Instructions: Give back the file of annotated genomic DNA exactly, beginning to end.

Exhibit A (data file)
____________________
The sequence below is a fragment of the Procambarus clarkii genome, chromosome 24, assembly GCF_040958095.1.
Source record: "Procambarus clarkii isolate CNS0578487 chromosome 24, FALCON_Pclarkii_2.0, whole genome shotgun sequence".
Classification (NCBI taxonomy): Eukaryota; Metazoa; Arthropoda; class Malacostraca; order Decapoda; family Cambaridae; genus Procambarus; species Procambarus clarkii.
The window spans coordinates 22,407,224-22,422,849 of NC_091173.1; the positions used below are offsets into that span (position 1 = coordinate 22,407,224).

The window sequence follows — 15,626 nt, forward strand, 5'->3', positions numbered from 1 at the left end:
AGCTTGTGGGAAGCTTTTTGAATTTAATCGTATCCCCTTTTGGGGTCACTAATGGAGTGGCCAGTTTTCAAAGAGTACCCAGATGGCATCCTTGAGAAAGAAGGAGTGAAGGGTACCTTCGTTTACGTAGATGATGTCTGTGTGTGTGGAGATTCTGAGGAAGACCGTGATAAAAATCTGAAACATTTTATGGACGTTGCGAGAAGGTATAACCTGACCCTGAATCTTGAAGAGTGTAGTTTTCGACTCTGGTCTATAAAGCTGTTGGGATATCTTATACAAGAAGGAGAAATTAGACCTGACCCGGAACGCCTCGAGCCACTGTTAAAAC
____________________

The sequence below is a fragment of the Procambarus clarkii genome, chromosome 24, assembly GCF_040958095.1.
Source record: "Procambarus clarkii isolate CNS0578487 chromosome 24, FALCON_Pclarkii_2.0, whole genome shotgun sequence".
Classification (NCBI taxonomy): Eukaryota; Metazoa; Arthropoda; class Malacostraca; order Decapoda; family Cambaridae; genus Procambarus; species Procambarus clarkii.
The window spans coordinates 22,407,224-22,422,849 of NC_091173.1; the positions used below are offsets into that span (position 1 = coordinate 22,407,224).

The window sequence follows — 15,626 nt, forward strand, 5'->3', positions numbered from 1 at the left end:
AGCTTGTGGGAAGCTTTTTGAATTTAATCGTATCCCCTTTTGGGGTCACTAATGGAGTGGCCAGTTTTCAAAGAGTACCCAGATGGCATCCTTGAGAAAGAAGGAGTGAAGGGTACCTTCGTTTACGTAGATGATGTCTGTGTGTGTGGAGATTCTGAGGAAGACCGTGATAAAAATCTGAAACATTTTATGGACGTTGCGAGAAGGTATAACCTGACCCTGAATCTTGAAGAGTGTAGTTTTCGACTCTGGTCTATAAAGCTGTTGGGATATCTTATACAAGAAGGAGAAATTAGACCTGACCCGGAACGCCTCGAGCCACTGTTAAAAC